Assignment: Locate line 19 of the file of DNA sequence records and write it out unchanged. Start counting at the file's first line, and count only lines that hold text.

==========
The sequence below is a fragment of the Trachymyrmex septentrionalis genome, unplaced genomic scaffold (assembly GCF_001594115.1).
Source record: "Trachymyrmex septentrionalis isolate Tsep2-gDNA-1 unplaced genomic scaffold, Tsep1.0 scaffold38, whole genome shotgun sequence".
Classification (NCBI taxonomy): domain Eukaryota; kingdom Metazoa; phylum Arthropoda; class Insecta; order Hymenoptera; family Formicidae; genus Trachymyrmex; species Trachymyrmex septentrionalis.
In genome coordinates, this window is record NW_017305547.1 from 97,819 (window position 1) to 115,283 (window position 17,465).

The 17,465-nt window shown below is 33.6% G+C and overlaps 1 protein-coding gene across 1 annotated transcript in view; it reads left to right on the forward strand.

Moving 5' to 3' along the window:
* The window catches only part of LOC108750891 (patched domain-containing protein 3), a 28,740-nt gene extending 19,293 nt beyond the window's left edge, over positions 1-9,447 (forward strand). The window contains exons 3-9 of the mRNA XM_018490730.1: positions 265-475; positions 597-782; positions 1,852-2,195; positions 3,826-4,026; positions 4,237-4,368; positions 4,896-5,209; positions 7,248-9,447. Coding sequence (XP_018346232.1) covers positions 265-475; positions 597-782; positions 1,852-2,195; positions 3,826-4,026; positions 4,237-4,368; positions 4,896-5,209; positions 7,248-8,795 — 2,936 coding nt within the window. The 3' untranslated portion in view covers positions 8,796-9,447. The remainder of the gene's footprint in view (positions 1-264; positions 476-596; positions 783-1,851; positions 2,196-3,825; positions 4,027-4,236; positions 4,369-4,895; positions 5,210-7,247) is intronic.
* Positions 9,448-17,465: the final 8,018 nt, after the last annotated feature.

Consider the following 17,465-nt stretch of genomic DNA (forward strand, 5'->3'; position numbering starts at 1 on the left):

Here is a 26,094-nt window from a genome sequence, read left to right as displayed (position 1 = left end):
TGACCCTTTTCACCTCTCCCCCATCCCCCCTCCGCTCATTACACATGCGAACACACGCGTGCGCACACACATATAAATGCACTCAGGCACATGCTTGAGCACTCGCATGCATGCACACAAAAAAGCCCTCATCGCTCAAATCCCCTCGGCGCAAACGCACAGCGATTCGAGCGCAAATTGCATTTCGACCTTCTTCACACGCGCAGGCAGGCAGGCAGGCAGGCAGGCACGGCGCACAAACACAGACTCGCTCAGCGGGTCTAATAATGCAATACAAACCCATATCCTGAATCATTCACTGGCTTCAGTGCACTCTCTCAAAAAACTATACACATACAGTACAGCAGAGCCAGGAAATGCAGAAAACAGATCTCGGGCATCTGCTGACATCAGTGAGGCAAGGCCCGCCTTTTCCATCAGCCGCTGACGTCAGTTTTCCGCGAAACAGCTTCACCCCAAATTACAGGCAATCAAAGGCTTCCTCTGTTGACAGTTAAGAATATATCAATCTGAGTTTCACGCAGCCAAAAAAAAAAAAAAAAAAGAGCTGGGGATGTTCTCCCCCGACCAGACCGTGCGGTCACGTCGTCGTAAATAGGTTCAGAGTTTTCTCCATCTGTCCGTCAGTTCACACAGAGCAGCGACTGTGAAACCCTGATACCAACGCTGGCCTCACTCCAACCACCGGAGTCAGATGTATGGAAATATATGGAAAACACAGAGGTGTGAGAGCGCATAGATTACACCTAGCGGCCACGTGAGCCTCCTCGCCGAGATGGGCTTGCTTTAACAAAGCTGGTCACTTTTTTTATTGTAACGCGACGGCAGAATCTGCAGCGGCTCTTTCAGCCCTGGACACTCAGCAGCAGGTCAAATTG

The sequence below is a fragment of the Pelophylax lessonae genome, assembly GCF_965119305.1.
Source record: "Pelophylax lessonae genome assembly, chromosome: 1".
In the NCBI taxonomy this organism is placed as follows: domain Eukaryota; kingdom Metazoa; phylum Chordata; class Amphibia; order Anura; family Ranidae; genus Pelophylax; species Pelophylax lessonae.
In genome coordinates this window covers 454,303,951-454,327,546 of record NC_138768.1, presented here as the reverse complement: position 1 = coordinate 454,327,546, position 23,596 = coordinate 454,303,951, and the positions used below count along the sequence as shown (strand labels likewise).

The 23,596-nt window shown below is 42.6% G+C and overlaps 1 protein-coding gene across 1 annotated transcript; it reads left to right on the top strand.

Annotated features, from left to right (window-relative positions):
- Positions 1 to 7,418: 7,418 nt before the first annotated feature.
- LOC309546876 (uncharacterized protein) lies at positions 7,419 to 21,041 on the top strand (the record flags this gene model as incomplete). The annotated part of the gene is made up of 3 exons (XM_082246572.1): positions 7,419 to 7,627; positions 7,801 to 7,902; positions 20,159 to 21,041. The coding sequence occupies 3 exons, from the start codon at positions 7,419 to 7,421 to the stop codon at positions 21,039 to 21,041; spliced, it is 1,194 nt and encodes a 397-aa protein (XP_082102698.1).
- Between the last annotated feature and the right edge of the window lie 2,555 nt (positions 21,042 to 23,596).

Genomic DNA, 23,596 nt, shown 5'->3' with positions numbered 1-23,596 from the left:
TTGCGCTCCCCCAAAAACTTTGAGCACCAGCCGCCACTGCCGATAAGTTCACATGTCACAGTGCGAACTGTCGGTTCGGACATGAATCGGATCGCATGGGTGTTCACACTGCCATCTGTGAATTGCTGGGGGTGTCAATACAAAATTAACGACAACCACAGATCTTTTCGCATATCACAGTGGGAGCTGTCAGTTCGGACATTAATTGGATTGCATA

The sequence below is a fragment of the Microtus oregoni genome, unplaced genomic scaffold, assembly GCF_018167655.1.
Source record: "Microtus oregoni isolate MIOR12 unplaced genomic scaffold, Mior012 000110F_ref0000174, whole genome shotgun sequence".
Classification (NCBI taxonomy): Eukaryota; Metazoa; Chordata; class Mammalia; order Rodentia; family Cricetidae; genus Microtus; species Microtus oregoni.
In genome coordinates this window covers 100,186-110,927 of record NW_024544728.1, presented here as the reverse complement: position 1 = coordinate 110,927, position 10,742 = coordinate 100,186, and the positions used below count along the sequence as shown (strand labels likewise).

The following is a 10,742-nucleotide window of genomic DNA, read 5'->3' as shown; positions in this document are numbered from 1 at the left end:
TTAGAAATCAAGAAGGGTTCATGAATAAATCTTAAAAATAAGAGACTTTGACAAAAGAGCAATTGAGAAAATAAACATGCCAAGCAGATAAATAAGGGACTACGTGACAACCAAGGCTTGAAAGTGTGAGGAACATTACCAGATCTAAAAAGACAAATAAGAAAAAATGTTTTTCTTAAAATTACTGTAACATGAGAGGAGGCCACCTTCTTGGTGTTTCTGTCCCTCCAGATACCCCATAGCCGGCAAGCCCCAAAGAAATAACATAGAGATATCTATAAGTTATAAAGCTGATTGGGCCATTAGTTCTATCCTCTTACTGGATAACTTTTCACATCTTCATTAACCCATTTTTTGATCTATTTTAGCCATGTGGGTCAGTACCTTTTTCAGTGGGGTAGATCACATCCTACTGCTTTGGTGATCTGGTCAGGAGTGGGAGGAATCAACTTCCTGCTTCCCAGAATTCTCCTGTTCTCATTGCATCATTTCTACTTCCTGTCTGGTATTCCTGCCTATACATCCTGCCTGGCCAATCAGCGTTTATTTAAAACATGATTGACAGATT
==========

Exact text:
- LOC309546876 (uncharacterized protein) lies at positions 7,419 to 21,041 on the top strand (the record flags this gene model as incomplete). The annotated part of the gene is made up of 3 exons (XM_082246572.1): positions 7,419 to 7,627; positions 7,801 to 7,902; positions 20,159 to 21,041. The coding sequence occupies 3 exons, from the start codon at positions 7,419 to 7,421 to the stop codon at positions 21,039 to 21,041; spliced, it is 1,194 nt and encodes a 397-aa protein (XP_082102698.1).